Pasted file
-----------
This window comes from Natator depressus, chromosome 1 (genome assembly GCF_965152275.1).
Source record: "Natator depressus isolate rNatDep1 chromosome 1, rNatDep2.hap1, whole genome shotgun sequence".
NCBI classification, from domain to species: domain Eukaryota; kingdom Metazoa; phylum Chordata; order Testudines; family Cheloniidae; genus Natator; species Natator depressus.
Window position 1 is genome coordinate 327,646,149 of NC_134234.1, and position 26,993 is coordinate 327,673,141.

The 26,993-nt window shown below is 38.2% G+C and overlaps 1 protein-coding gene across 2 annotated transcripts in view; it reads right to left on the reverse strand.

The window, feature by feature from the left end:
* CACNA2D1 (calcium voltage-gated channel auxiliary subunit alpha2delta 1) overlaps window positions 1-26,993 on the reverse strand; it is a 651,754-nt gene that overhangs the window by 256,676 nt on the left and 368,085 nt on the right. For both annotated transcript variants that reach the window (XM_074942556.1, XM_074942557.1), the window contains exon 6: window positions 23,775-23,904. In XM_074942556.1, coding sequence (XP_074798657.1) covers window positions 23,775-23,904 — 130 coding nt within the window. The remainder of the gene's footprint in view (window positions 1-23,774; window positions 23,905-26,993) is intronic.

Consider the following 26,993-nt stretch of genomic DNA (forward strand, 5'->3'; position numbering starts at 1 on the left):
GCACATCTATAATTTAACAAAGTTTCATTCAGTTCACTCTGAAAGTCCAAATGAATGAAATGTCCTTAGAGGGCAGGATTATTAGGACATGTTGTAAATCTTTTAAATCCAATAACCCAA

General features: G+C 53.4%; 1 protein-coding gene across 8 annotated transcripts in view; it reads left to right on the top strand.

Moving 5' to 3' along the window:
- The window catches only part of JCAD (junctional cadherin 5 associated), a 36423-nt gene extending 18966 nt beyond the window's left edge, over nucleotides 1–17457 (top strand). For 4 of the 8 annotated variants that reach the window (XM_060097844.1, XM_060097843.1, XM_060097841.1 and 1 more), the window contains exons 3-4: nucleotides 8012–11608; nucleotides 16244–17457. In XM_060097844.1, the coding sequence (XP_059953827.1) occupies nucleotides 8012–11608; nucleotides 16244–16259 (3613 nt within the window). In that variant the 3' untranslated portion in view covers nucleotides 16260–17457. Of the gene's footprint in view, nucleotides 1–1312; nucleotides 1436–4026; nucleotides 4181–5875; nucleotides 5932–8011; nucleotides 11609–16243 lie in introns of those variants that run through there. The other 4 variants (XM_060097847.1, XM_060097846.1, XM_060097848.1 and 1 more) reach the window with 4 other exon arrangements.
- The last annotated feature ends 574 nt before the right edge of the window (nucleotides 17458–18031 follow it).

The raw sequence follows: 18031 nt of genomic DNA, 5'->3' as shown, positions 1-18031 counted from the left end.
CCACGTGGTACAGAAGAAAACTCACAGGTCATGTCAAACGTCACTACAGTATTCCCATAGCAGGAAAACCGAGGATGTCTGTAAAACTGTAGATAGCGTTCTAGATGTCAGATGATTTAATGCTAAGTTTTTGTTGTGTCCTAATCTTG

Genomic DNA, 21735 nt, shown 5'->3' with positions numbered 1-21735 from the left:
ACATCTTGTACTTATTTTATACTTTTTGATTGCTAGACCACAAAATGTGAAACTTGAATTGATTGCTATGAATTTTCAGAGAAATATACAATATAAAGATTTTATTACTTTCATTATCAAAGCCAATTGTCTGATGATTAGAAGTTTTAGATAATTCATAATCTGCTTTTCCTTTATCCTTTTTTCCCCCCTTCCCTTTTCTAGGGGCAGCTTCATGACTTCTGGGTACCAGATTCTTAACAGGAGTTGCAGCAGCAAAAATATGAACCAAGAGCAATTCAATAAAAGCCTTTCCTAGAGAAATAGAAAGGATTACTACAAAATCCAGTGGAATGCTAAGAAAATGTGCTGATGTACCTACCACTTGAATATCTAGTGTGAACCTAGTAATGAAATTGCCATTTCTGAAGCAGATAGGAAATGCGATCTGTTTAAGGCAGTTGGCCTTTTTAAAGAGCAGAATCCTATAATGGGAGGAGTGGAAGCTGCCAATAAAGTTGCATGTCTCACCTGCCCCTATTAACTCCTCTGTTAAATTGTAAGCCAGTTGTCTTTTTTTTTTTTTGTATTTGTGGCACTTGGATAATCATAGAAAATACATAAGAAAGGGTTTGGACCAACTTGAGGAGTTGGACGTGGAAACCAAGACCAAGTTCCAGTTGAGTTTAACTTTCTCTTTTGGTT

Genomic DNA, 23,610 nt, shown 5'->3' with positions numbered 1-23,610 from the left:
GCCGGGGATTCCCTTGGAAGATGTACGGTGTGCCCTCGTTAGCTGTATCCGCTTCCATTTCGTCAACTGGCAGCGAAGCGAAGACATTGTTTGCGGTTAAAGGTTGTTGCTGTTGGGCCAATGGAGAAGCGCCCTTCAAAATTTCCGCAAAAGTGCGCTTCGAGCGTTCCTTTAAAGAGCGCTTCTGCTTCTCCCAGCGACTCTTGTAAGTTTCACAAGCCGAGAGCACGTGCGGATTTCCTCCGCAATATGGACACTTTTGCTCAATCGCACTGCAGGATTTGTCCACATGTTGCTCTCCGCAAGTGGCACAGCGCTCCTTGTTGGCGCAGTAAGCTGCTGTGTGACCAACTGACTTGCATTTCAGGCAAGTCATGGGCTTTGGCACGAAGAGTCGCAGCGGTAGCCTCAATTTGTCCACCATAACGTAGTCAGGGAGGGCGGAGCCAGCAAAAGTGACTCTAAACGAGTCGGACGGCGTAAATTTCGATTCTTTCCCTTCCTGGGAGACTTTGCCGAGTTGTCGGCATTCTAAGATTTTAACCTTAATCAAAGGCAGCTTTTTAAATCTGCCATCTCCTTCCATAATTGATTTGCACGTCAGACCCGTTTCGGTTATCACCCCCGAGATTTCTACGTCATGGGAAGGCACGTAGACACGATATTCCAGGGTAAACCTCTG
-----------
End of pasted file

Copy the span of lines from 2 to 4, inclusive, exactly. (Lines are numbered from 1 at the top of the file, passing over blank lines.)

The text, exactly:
Source record: "Natator depressus isolate rNatDep1 chromosome 1, rNatDep2.hap1, whole genome shotgun sequence".
NCBI classification, from domain to species: domain Eukaryota; kingdom Metazoa; phylum Chordata; order Testudines; family Cheloniidae; genus Natator; species Natator depressus.
Window position 1 is genome coordinate 327,646,149 of NC_134234.1, and position 26,993 is coordinate 327,673,141.